Penn State was able to follow up next year by bringing in 25 recruits, including two-year starting quarterback Anthony Morelli and this year’s probable starter under center, Daryll Clark. That class also included most of its current starting offensive line, two starters on the defensive line and, last but not least, all-time tackle leader Dan Connor.
Recruiting classes aren’t done in a vacuum. It’s not looking about how well the Lions did this year, but how they did in the context of what they have now, what holes they need to fill and what might be on the horizon.
Most felt Penn State needed a running back, and reports surfaced that they wanted two. When Shaw backed out, they were left with one, but it was a really good one, Brandon Beachum. Beachum, who is already enrolled along with linebacker Michael Mauti, perfectly complements what is already on the roster, a physical, pounding runner like Hunt to go with slasher Evan Royster and speedster Stephfon Green.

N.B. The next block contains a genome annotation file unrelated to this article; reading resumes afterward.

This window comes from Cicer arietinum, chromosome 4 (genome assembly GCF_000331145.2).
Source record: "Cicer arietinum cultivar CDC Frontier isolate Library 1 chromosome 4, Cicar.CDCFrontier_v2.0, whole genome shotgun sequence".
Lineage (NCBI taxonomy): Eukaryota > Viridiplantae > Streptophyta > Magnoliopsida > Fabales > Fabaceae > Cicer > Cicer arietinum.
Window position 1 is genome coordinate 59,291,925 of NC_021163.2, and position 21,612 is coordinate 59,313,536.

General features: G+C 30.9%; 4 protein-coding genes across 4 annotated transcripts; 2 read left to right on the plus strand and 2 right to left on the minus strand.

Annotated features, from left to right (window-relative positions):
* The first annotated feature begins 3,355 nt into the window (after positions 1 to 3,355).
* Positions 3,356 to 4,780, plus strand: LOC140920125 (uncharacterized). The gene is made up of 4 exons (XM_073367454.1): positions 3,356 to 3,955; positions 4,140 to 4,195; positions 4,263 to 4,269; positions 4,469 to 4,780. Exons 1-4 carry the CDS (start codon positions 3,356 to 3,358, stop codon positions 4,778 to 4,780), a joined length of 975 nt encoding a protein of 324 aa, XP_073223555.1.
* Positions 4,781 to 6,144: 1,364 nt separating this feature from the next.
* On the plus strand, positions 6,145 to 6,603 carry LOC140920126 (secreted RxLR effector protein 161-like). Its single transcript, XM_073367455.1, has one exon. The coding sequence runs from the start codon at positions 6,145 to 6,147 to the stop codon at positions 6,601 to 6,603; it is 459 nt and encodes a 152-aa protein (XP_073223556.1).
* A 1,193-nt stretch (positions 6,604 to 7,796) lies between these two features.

If Green lives up to his hype from the scout team reports, Shaw might turn out to have been superfluous.
In Mauti, Mike Yancich and Michael Zordich, Penn State got three four-star linebackers to add to a treasure trove it already has at that position. Texas first-team all-stater D’Anton Lynn seems to be someone that could work his way into action quickly.
It was a bit of a surprise that Lynn was the only defensive back the Lions signed, but, in actuality, he was the only one they went after hard. It’s telling that Penn State didn’t pursue more but felt it could afford to take three players at a position of strength like linebacker.
‘‘They have holes to fill two years down the road. Next year, they’ll lose their two starting safeties, so they must like Chaz Powell, Nick Sukay and Cedric Jeffries,’’ BlueWhite Illustrated publisher Phil Grosz said.